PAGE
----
Energy Technologies Institute

Part of the debate – in the Scottish Parliament at 5:24 pm on 26th October 2006.

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Photo of Nanette Milne Nanette Milne Conservative 5:24 pm, 26th October 2006

Richard Baker is to be warmly congratulated on his timely introduction to the Scottish Parliament of a debate on a subject of immense importance to Scotland's future prosperity.

In September, when the Government announced the setting up of a UK energy technologies institute, the CBI stated that such an institute

"has the potential to establish the UK as a world leader in energy technology research. It will help build a critical mass of R&D activity in an area that has great commercial as well as environmental potential across the globe."

If the bid to locate the institute in Scotland is successful, Scotland will rightly be able to claim that it is the best small country in the world, in the energy field at least.

Aberdeen has been at the forefront of the energy industry for 30 years. From its experience of extracting oil and gas from the very difficult environment of the North sea, a wealth of knowledge and technology has been developed, exported globally, and applied to other sources of energy, so that today Aberdeen is as well known for renewables as it is for oil and gas.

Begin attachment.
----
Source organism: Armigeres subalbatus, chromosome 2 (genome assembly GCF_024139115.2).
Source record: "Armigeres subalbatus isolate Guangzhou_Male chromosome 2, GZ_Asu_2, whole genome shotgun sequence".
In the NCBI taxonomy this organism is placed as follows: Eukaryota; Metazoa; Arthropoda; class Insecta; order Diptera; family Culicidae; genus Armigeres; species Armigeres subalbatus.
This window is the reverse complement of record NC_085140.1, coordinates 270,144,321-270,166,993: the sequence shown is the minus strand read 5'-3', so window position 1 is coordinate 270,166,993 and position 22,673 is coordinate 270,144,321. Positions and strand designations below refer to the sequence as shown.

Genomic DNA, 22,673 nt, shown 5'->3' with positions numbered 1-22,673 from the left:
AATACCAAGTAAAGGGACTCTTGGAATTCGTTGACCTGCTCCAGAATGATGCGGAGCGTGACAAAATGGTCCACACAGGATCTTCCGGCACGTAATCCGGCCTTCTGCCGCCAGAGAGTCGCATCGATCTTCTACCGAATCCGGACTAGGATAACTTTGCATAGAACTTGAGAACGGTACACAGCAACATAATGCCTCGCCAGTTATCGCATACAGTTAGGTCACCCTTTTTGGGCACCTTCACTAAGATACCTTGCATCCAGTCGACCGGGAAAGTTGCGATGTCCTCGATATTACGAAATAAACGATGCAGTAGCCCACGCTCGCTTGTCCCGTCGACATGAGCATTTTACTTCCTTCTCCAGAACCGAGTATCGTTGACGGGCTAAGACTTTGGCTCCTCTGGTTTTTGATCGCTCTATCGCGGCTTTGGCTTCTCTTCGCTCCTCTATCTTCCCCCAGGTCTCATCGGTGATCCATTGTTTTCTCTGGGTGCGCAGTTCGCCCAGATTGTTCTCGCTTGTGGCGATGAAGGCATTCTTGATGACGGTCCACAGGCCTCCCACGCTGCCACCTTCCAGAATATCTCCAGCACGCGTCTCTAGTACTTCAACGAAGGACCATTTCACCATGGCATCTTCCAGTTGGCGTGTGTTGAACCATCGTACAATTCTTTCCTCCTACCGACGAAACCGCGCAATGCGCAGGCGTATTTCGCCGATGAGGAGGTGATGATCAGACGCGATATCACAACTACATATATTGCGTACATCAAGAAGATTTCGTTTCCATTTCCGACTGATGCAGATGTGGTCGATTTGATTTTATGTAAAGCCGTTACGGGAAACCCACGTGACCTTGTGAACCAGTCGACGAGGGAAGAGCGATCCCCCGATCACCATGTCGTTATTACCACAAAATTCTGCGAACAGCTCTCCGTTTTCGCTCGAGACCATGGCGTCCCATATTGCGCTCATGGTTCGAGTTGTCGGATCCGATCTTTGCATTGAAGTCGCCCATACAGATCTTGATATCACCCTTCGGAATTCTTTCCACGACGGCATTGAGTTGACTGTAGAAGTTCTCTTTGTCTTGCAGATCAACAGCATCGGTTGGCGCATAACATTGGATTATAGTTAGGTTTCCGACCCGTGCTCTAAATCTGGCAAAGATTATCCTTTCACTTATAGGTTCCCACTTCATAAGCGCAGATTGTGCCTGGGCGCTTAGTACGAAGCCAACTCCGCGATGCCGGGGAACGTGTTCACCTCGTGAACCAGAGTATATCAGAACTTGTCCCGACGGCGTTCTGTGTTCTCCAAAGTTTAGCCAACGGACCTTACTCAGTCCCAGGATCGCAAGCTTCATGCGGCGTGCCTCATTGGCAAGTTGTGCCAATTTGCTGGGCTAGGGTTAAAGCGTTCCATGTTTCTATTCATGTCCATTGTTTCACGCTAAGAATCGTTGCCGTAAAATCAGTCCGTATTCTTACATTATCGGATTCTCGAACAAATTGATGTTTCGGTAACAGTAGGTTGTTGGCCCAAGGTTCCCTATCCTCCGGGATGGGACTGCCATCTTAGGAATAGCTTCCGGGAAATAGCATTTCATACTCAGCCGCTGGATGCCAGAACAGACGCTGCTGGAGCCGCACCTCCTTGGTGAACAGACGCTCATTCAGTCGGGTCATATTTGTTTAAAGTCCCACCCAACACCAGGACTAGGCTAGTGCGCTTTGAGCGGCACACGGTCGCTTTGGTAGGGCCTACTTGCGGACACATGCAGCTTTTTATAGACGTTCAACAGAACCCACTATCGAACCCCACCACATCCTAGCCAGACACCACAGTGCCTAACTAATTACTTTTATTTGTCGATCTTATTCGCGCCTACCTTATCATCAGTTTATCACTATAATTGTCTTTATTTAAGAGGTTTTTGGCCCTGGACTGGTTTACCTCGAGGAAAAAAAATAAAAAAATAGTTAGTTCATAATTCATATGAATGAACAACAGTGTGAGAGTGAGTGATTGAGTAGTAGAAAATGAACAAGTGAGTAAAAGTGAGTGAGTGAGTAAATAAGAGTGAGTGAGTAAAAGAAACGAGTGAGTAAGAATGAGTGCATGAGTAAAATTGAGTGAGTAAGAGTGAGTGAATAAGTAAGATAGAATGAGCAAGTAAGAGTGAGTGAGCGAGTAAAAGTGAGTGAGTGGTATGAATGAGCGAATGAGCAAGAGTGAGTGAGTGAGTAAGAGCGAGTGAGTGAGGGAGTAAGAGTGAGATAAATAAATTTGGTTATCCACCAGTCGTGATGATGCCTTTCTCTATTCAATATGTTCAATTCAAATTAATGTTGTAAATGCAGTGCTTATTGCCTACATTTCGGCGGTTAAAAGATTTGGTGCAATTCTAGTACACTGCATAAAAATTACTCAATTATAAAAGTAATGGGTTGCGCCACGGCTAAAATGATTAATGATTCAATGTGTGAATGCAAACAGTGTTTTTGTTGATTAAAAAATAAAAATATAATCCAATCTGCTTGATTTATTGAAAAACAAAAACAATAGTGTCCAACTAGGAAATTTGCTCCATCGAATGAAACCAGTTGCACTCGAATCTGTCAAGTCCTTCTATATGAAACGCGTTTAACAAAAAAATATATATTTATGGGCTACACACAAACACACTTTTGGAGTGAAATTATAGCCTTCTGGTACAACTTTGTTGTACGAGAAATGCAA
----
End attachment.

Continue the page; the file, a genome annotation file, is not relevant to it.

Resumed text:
As Richard Baker said, Aberdeen is home to an amazing cluster of energy-related businesses and research institutes, and collaboration among Aberdeen's two universities, other Scottish universities and possibly even Imperial College, London is already under way. As we have heard, the ITI for energy is situated in the city, and Renewables UK is based in the DTI's Aberdeen office, clearly indicating the links between renewables and the oil and gas sectors.

Technology developed by the North sea oil industry is being put to use in the developing Moray firth wind farm project, Pelamis was developed in Scotland, biomass is increasingly contributing as a source of energy in the north-east, and hydrogen capture techniques are being developed nearby.

The energy sector in Aberdeen is a major contributor to the country's economy. To put it into context, an industrial sector that employs around 40,000 people in Aberdeen is equivalent to one that employs 630,000 people in the London area—the equivalent, I am told, of nine Heathrow airports. Furthermore, this year's business gateway international study has shown that 41 per cent of exporters in the North sea oil and gas sector have international activities valued at more than £1 million and that international business accounts for at least a third of their turnover.

Getting the energy technologies institute into Scotland would provide an unparalleled opportunity for our country. Richard Baker has clearly laid out the compelling reasons why it should be situated in Aberdeen. I am delighted that his words were endorsed earlier this week by CBI Scotland, which gave its unequivocal support to Aberdeen's case when it appealed to politicians at Westminster to support the city and help it to secure its position as Europe's energy capital.

Work on preparing Scotland's final bid for the institute is well advanced. I hope that the minister will agree that there are compelling reasons for considering Aberdeen as its location. I hope that he will add his support to Aberdeen's case, as have the CBI and other significant industrial and academic players in the energy sector.